This weeks feature is an article by Darria Hudson, 3rd year MDiv
The School of Authentic Journalism began in 2003 as the brainchild of Al Giordano, founder of NarcoNews. Giordano started NarcoNews in 2000 to report on the drug war to the English speaking world, to connect the United States and other parts of the world with the rest of the Americas, and to expose the awful damage being wrought there by the American “War of Drugs” and escalating globalization. NarcoNews also spotlighted ongoing resistance from the Latin American people to the corruption and oppression also wrought by the drug war, a resistance that often went unprinted, unfilmed, and unnoticed except by the people closest to the struggle. It was not long before journalists from all over the world were clamoring for more than just reporting—they wanted support and training for doing the hard work of authentic journalism: telling the untold stories of people’s movements by the people themselves.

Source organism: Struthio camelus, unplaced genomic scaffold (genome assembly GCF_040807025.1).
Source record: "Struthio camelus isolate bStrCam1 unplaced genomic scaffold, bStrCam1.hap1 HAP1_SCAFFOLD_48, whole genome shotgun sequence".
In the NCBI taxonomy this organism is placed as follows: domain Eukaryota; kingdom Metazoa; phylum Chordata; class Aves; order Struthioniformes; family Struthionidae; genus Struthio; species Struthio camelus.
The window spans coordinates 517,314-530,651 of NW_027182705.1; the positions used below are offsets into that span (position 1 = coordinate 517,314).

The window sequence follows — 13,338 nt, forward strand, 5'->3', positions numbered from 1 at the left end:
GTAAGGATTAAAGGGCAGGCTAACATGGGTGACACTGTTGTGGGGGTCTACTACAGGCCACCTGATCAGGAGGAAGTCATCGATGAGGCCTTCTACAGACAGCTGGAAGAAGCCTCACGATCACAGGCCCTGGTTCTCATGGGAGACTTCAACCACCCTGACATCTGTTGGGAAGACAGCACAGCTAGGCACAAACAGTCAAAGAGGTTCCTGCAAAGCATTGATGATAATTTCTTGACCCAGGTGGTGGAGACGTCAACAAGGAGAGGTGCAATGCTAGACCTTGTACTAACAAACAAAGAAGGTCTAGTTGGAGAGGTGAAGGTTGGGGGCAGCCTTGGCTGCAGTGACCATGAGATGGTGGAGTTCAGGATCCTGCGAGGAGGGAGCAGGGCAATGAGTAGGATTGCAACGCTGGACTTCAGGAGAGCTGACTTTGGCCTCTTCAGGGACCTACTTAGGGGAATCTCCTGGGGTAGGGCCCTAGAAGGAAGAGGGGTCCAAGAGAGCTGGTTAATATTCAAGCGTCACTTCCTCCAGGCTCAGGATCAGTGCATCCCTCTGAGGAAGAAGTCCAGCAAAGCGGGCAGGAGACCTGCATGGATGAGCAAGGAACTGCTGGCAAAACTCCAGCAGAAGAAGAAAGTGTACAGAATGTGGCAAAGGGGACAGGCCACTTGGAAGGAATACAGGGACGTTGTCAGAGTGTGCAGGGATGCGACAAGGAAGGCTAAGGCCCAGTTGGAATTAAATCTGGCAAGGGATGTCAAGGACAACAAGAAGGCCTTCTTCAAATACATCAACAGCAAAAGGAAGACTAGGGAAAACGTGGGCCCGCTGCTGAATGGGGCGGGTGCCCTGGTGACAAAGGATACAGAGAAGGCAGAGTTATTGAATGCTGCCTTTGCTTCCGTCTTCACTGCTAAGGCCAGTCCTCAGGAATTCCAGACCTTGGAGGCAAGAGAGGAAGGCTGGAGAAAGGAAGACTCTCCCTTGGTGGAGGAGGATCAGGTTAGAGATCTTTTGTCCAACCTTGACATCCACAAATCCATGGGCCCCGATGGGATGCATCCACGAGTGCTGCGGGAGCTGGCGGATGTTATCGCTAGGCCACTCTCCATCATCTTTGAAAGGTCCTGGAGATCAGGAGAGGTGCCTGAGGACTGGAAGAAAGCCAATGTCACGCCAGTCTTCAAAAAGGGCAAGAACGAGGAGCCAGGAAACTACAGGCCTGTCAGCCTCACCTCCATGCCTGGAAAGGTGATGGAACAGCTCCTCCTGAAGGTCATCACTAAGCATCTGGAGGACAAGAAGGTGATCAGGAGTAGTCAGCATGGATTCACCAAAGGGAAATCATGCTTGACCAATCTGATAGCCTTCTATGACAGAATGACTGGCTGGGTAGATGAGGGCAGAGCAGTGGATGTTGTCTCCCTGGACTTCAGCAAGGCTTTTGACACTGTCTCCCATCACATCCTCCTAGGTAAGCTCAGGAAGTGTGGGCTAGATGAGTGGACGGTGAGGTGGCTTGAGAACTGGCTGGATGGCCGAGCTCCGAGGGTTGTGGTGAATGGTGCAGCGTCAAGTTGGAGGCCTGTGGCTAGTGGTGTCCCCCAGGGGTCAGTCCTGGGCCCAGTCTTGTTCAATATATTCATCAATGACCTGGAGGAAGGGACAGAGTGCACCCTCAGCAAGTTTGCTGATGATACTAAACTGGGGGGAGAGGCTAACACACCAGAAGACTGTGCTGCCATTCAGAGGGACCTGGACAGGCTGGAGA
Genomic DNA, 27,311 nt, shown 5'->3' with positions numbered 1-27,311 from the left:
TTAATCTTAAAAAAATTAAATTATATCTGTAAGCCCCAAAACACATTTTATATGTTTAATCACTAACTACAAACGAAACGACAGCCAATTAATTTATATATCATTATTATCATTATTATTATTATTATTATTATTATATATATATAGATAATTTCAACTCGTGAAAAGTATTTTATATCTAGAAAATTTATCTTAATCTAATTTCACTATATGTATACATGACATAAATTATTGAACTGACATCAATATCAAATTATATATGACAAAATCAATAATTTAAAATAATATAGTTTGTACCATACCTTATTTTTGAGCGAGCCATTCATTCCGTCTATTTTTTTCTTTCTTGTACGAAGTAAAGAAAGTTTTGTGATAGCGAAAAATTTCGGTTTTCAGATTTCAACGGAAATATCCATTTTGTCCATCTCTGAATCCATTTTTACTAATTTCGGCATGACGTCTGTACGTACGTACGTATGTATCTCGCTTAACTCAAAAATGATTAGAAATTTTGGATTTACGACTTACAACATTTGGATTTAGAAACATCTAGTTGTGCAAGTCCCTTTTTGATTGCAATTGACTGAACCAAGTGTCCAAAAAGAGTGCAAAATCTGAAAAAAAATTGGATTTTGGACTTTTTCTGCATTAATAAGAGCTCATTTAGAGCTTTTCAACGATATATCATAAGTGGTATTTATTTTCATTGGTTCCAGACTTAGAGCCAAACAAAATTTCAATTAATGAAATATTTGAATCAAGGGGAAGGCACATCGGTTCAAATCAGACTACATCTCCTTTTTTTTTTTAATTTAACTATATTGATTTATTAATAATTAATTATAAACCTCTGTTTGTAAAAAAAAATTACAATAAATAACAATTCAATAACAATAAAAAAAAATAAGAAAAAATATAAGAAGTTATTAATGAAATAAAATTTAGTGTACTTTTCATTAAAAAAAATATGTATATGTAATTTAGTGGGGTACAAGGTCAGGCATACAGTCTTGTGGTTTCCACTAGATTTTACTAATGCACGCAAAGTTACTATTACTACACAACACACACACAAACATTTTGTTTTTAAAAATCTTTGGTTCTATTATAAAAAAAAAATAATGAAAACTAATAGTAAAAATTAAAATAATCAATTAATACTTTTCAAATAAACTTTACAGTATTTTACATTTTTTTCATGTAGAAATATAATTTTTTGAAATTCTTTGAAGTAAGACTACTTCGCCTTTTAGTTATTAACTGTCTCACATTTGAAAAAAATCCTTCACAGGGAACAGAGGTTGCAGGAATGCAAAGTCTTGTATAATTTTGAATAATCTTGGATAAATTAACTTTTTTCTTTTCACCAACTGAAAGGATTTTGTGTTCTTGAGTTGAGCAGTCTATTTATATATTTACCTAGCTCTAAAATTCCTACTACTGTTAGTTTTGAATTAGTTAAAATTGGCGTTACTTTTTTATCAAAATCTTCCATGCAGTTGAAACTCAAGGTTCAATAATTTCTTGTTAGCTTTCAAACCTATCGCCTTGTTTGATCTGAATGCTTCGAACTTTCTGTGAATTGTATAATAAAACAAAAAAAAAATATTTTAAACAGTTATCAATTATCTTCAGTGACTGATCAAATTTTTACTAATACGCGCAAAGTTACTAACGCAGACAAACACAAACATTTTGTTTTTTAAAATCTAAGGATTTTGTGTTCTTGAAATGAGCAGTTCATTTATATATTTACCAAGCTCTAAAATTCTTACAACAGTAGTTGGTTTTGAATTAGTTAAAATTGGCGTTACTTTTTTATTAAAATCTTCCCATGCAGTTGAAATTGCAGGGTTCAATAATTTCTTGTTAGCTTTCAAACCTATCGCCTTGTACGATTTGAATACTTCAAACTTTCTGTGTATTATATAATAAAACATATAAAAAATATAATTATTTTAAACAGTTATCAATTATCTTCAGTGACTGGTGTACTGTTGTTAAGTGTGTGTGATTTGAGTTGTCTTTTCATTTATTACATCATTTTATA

I first heard about SAJ through the Fletcher Summer Institute for Advanced Study of Nonviolent Conflict last June in Boston. Giordano and one of the School’s longtime instructors, Greg, as well as several students gave a presentation on the necessity for movements to create their own media—essentially, to tell their own stories. I was intrigued and impressed, but could not see myself going. Yes, I’m a community organizer, but I’m not a journalist. I’m still figuring out what it means to be a minister. What could I offer? And what could I do with whatever I might learn?
“Just apply,” Al and Greg told me again and again. “Apply, and you’ll see.”
I did eventually apply and was accepted. With support from VDS, I was able to go. And I did see eventually why they wanted me there.
This year’s School of Authentic Journalism was held from April 17-27 in Mexico City and the nearby countryside. Each school is divided into 40 “scholars” and 40 “professors.” The scholars are all young, gifted community organizers, journalists, photographers, artists, writers, and bloggers from all corners of the globe. Our professors were either veterans of social movements in their home countries, or past scholars who brought their expertise back year after year to share with new classes.
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